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Everyone who visited Theodore Roosevelt at Oyster Bay was astonished at the range and diversity of his knowledge. “Whether it was a cowboy or a Rough Rider, a New York politician or a diplomat,” wrote Gamaliel Bradford, “Roosevelt knew what to say to him.” And how was it done? The answer was simple. Whenever Roosevelt expected a visitor, he sat up late the night before reading up on the subject in which he knew his guest was particularly interested.
For Roosevelt knew, as all leaders know, that the royal road to a man’s heart is to talk to him about the things he treasures most.
The genial William Lyon Phelps, erstwhile professor of literature at Yale, learned this lesson early in life.
“When I was eight years old and was spending a week-end visiting my Aunt Libby Linsley at her home in Stratford on the Housatonic [writes William Lyon Phelps in his essay on Human Nature] a middle-aged man called one evening, and after a polite skirmish with my aunt, he devoted his attention to me. At that time, I happened to be excited about boats, and the visitor discussed the subject in a way that seemed to me particularly interesting. After he left, I spoke of him with enthusiasm. What a man! And how tremendously interested in boats! My aunt informed me he was a New York lawyer; that he cared nothing whatever about boats—took not the slightest interest in the subject. ‘But why then did he talk all the time about boats?’
“ ‘Because he is a gentleman. He saw you were interested in boats, and he talked about the things he knew would interest and please you. He made himself agreeable.”
And William Lyon Phelps adds: “I never forgot my aunt’s remark.”
As I write this chapter, I have before me a letter from Edward L. Chalif, a man active in Boy Scout work.
“One day I found I needed a favour,” writes Mr. Chalif. “A big Scout jamboree was coming off in Europe, and I wanted the president of one of the largest corporations in America to pay the expenses of one of my boys for the trip.
“Fortunately, just before I went to see this man, I heard that he had drawn a cheque for a million dollars, and that after it was cancelled, he had had it framed.
“So the first thing I did when I entered his office was to ask to see that cheque. A cheque for a million dollars! I told him I never knew that anybody had even written such a cheque, and that I wanted to tell my boys that I had actually seen a cheque for a million dollars. He gladly showed it to me; I admired it and asked him to tell me all about how it happened to be drawn.”
You notice, don’t you, that Mr. Chalif didn’t begin by talking about the Boy Scouts, or the jamboree in Europe, or what it was he wanted? He talked in terms of what interested the other man, Here’s the result:
“Presently the man I was interviewing said : ‘Oh, by the way, what was it you wanted to see me about?’ So I told him.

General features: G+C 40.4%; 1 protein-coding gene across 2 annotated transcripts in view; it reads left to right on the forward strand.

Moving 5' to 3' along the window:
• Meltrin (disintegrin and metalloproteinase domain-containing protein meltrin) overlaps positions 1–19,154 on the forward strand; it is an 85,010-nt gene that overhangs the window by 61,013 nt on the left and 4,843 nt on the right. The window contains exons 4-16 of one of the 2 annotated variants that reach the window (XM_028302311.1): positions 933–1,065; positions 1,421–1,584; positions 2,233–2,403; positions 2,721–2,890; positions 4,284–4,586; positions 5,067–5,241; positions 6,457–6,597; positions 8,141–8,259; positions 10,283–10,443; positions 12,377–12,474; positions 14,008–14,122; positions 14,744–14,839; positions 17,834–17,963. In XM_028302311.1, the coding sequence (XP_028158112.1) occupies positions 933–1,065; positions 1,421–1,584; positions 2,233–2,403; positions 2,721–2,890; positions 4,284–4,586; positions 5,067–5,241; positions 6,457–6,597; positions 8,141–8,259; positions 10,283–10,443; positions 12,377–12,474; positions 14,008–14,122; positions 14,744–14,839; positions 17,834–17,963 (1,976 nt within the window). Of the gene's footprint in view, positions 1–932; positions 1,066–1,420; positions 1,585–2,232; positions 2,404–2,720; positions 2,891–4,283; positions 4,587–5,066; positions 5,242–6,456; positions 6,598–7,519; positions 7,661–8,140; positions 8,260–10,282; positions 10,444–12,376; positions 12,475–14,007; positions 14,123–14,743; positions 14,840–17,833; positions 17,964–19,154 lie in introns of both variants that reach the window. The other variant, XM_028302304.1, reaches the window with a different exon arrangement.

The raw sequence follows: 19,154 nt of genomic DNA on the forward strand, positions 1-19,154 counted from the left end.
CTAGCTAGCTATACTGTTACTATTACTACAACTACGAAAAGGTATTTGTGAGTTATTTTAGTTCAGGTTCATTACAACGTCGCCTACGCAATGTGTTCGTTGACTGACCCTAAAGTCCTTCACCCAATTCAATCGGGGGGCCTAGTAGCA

“To my vast surprise,” Mr. Chalif continues, “he not only granted immediately what I asked for, but much more, I had asked him to send only one boy to Europe, but he sent five boys and myself, gave me a letter of credit for a thousand dollars and told us to stay in Europe for seven weeks. He also gave me letters of introduction to his branch presidents, putting them at our service; and he himself met us in Paris and showed us the town. Since then, he has given jobs to some of the boys whose parents were in want; and he is still active in our group.
“Yet I know if I hadn’t found out what he was interested in, and got him warmed up first, I wouldn’t have found him one-tenth as easy to approach.”
Is this a valuable technique to use in business? Is it? Let’s see. Take Henry G. Duvernoy, of Duvernoy & Sons, one of the highest-class baking firms in New York.
Mr. Duvernoy had been trying to sell bread to a certain New York hotel. He had called on the manager every week for four years. He went to the same social affairs the manager attended. He even took rooms in the hotel and lived there in order to get the business. But he failed.
“Then,” said Mr, Duvernoy, “after studying human relations, I resolved to change my tactics. I decided to find out what interested this man—what caught his enthusiasm.
“I discovered he belonged to a society of hotel men called the Hotel Greeters of America. He not only belonged, but his bubbling enthusiasm had made him president of the organization, and president of the International Greeters. No matter where its conventions were held, he would be there even if he had to fly over mountains or cross deserts or seas.
“So when I saw him the next day, I began talking about the Greeters. What a response I got. What a response! He talked to me for half an hour about the Greeters, his tones vibrant with enthusiasm. I could plainly see that this society was his hobby, the passion of his life. Before I left his office, he ‘sold’ me a membership of his organization.
“In the meantime, I had said nothing about bread. But a few days later, the steward of his hotel phoned me to come over with samples and prices.
I don’t know what you did to the old boy,’ the steward greeted him. ‘But he sure is sold on you!’
“Think of it! I had been drumming at that man for four years—trying to get his business—and I’d still be drumming at him if I hadn’t finally taken the trouble to find out what he was interested in, and what he enjoyed talking about.”
So, if you want to make people like you, Rule 5 is:
TALK IN TERMS OF THE OTHER MAN’S INTERESTS.